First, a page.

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Br J Psychiatry. 2009 Jun;194(6):535-40. doi: 10.1192/bjp.bp.108.056093.

Effect of a single dose of citalopram on amygdala response to emotional faces.

Author information

  • 1Department of Psychiatry, Warneford Hospital, Oxford OX3 7JX. Susannah.Murphy@psych.ox.ac.uk

Abstract

BACKGROUND:

Selective serotonin reuptake inhibitors (SSRIs) are typically thought to have a delay of several weeks in the onset of their clinical effects. However, recent reports suggest they may have a much earlier therapeutic onset. A reduction in amygdala responsivity has been implicated in the therapeutic action of SSRIs.

AIMS:

To investigate the effect of a single dose of an SSRI on the amygdala response to emotional faces.

METHOD:

Twenty-six healthy volunteers were randomised to receive a single oral dose of citalopram (20 mg) or placebo. Effects on the processing of facial expressions were assessed 3 h later using functional magnetic resonance imaging.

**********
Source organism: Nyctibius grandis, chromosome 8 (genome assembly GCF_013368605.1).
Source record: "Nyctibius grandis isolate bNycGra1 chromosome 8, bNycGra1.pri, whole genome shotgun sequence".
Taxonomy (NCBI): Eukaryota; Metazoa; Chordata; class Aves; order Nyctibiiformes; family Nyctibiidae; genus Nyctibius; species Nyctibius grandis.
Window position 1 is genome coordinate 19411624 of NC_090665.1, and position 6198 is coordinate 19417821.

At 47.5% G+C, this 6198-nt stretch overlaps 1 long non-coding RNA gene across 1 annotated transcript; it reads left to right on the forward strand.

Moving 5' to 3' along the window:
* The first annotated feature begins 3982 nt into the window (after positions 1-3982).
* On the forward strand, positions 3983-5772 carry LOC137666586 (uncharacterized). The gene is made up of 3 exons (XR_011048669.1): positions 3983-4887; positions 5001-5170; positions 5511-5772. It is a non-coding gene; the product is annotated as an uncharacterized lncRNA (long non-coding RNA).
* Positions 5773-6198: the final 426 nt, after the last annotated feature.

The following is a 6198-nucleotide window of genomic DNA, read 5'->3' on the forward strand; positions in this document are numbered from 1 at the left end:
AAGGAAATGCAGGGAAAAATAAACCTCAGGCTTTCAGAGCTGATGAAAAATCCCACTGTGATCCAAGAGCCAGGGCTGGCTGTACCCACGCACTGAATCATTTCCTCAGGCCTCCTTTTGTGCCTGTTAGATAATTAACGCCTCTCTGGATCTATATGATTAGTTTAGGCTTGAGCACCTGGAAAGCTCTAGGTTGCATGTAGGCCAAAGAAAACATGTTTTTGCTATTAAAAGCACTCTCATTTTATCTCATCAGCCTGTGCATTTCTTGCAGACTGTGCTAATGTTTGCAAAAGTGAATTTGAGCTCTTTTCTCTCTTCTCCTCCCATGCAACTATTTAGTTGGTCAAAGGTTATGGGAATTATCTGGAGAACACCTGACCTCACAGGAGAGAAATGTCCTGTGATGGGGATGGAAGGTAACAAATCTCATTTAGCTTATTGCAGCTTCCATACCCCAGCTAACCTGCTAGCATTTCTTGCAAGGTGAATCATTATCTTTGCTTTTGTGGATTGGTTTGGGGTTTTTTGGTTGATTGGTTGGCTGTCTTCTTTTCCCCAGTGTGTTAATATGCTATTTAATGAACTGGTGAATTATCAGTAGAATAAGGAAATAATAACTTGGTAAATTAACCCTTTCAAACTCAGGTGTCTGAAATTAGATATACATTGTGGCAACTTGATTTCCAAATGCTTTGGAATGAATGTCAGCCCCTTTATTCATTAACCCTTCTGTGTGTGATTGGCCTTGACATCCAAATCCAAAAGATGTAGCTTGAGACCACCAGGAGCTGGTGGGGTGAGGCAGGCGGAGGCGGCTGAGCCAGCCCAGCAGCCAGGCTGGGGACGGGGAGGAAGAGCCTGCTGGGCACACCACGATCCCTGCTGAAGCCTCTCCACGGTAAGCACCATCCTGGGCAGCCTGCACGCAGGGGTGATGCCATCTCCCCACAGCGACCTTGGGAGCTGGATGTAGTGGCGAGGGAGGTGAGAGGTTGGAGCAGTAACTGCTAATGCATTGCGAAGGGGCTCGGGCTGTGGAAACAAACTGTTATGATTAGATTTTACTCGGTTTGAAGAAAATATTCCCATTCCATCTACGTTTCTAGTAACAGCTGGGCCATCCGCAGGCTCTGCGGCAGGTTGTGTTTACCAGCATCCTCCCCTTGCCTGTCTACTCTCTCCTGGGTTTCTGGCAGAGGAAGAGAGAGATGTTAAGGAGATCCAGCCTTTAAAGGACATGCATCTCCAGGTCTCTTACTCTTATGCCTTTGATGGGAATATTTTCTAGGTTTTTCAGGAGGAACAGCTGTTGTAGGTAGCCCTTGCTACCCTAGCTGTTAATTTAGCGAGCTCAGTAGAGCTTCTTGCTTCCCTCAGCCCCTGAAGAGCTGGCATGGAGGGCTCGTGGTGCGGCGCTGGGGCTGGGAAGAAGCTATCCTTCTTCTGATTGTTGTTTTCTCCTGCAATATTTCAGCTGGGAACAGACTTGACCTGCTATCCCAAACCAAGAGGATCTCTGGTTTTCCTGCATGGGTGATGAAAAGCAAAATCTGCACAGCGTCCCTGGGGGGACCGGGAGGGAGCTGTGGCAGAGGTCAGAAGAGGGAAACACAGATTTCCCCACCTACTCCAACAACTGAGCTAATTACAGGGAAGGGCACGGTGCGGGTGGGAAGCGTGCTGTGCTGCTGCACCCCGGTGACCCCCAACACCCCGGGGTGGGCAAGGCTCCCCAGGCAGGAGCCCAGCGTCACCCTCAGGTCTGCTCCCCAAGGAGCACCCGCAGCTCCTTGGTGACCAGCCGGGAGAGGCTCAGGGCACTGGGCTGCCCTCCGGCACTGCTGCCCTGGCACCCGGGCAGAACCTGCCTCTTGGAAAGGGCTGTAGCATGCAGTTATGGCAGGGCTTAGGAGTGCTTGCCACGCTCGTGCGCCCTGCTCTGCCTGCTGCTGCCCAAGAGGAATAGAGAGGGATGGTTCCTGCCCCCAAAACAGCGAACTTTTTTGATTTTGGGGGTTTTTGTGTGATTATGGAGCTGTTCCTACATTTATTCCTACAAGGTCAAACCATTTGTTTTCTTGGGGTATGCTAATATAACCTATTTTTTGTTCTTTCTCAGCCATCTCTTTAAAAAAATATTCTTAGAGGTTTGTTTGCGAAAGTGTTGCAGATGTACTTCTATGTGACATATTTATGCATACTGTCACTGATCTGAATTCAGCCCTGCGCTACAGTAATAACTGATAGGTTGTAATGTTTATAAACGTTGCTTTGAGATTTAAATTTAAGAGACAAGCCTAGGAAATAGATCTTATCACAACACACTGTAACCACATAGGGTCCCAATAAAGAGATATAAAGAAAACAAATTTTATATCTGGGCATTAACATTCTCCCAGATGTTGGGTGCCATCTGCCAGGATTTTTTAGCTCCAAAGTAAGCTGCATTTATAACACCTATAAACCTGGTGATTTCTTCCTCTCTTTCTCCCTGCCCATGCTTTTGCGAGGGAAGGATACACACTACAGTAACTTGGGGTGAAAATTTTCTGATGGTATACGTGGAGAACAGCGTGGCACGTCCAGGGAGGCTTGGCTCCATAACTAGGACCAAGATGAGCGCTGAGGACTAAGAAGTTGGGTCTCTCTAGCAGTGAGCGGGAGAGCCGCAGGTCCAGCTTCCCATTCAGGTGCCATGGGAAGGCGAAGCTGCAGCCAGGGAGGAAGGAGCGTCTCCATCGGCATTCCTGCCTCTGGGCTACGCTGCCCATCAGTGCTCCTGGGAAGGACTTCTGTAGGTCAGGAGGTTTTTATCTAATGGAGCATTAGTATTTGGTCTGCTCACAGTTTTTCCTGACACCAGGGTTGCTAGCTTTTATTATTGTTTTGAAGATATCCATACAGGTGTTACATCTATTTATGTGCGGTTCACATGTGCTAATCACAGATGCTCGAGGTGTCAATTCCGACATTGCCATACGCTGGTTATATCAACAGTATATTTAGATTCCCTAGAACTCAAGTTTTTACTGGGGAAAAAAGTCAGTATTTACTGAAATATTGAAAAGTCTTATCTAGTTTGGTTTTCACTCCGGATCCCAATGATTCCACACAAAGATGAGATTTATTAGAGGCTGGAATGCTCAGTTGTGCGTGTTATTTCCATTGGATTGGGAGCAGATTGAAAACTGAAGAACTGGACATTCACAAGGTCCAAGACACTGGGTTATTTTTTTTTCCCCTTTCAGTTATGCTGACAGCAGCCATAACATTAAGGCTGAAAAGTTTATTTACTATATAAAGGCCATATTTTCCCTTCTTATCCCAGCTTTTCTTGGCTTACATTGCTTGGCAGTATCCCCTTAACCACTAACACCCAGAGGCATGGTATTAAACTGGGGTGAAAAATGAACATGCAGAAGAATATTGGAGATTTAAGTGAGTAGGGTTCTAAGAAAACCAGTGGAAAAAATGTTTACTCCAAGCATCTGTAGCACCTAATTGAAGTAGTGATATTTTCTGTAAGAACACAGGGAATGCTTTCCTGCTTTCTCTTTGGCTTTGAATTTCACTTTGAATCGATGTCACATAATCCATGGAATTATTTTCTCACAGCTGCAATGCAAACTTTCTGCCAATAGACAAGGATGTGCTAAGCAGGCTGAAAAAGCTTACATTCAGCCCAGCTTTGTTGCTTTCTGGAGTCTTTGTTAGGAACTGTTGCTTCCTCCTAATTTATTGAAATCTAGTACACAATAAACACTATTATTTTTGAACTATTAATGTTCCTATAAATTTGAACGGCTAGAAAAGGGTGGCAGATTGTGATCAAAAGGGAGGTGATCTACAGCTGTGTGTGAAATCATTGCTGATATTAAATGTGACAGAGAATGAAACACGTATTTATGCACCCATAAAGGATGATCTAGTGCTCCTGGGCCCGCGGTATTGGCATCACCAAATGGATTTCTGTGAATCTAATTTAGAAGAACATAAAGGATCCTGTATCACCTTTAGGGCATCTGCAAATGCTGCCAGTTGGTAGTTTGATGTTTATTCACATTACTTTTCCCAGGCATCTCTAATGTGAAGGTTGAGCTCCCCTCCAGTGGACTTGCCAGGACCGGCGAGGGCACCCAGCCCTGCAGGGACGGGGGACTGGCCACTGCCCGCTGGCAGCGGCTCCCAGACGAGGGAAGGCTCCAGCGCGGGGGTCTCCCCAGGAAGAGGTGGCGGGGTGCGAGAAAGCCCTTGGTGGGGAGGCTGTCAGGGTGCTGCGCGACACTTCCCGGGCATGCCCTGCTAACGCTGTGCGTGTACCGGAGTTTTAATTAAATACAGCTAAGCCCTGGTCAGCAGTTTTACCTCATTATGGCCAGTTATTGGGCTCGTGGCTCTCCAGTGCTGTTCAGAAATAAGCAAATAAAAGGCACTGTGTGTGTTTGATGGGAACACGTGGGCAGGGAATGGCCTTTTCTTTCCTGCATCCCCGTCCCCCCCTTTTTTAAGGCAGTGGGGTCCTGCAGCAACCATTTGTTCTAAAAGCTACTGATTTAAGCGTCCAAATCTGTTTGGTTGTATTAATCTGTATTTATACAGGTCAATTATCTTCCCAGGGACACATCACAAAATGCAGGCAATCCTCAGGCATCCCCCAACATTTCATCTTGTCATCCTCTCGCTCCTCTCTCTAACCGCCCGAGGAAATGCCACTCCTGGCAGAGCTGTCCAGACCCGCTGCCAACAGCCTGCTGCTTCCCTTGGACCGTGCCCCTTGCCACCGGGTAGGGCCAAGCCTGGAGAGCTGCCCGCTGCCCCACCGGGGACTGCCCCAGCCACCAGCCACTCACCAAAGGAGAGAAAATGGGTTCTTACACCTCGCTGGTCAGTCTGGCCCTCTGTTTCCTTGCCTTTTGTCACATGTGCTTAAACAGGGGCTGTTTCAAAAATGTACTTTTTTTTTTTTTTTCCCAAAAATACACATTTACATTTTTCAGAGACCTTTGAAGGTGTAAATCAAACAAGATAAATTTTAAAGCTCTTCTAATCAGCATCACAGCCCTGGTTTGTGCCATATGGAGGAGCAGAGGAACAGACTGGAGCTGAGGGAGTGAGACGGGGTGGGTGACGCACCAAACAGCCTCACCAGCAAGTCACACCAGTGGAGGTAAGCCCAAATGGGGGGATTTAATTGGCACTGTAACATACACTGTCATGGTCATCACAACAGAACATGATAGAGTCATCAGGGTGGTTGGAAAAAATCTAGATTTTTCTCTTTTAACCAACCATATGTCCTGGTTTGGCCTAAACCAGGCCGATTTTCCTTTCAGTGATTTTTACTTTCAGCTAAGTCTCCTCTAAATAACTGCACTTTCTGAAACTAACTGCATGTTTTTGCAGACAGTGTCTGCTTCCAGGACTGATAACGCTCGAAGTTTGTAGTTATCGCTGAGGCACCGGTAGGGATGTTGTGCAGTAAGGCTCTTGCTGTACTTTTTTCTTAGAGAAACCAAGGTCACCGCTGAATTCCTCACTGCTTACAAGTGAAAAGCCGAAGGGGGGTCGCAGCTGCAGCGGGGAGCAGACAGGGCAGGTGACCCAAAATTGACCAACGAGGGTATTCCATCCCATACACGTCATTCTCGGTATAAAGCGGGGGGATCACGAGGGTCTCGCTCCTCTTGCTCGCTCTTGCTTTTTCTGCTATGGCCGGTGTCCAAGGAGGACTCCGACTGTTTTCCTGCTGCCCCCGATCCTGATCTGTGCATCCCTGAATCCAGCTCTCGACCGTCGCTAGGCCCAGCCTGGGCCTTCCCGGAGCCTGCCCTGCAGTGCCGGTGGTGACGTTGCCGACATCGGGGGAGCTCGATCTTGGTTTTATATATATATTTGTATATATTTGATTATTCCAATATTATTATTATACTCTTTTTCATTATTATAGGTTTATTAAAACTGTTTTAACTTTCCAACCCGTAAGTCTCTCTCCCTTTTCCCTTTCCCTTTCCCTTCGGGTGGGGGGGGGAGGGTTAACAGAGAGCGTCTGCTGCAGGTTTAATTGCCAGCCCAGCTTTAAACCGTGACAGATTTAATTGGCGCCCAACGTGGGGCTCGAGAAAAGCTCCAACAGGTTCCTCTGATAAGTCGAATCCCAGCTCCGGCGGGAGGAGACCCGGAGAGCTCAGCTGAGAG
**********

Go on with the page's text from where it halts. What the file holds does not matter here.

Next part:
RESULTS:

Volunteers treated with citalopram displayed a significantly reduced amygdala response to fearful facial expressions compared with placebo.

CONCLUSIONS:

Such an immediate effect of an SSRI on amygdala responses to threat supports the idea that antidepressants have an earlier onset of therapeutically relevant effects than conventionally thought.

PMID:
19478294
PMCID:
PMC2802527
DOI:
10.1192/bjp.bp.108.056093
[PubMed - indexed for MEDLINE]
Free PMC Article
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